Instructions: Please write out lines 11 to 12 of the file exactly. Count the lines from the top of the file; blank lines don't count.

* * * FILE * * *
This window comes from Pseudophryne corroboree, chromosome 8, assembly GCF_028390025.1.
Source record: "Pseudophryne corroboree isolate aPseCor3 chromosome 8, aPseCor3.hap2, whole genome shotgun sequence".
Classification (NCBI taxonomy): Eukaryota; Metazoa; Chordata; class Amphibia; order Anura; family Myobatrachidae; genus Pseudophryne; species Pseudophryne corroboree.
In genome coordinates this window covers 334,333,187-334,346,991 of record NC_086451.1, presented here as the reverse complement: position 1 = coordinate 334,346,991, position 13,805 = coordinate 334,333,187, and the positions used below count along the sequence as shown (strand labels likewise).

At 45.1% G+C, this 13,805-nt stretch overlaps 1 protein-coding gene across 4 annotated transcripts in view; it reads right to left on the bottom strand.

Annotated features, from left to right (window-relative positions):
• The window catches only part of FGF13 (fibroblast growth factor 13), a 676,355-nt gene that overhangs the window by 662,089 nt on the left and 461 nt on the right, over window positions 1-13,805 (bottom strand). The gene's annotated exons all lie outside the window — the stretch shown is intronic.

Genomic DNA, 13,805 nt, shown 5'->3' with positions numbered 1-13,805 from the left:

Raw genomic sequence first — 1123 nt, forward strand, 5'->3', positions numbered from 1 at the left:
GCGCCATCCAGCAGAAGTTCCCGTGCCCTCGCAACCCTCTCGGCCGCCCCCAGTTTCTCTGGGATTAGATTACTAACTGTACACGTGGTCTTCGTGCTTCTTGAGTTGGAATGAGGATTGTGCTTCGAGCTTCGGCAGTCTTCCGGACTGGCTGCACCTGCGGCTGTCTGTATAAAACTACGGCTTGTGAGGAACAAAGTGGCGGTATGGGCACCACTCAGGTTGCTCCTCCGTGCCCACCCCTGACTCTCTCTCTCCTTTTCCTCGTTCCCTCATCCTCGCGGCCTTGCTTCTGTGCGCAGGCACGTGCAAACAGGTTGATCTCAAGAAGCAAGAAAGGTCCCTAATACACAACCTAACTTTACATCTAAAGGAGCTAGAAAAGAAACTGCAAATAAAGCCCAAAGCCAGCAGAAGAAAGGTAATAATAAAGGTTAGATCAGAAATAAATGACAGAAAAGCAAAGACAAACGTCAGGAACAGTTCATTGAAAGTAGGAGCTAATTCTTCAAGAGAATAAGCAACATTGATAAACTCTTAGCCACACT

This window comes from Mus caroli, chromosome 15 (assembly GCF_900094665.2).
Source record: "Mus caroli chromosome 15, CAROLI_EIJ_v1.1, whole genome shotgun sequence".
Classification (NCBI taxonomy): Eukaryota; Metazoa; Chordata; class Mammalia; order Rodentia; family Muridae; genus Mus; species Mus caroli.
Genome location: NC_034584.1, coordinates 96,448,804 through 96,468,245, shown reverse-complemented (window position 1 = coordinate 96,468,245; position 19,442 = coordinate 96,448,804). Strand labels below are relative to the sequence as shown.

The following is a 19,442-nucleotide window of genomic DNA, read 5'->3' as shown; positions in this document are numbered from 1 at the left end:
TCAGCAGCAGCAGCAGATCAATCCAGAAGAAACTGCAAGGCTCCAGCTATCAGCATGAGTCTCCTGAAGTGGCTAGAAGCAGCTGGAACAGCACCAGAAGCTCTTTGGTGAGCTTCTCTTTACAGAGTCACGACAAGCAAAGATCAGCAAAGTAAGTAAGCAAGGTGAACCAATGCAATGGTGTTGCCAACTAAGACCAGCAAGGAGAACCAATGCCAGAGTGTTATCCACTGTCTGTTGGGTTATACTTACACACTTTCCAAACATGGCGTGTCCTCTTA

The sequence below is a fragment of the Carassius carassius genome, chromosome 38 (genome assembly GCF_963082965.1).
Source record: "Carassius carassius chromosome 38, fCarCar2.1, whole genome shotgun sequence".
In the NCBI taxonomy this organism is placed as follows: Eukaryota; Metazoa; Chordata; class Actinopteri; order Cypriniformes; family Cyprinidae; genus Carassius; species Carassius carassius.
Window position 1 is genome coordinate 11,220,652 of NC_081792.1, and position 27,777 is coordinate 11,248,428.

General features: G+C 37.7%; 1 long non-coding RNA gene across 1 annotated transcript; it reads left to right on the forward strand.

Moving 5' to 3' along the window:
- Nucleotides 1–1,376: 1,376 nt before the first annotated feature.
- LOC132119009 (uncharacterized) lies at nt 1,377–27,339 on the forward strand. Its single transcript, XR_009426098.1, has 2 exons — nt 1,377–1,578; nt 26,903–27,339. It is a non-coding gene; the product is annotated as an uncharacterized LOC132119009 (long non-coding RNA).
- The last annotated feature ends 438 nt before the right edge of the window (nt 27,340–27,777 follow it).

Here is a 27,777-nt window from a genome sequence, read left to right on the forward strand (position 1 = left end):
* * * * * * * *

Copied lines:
This window comes from Mus caroli, chromosome 15 (assembly GCF_900094665.2).
Source record: "Mus caroli chromosome 15, CAROLI_EIJ_v1.1, whole genome shotgun sequence".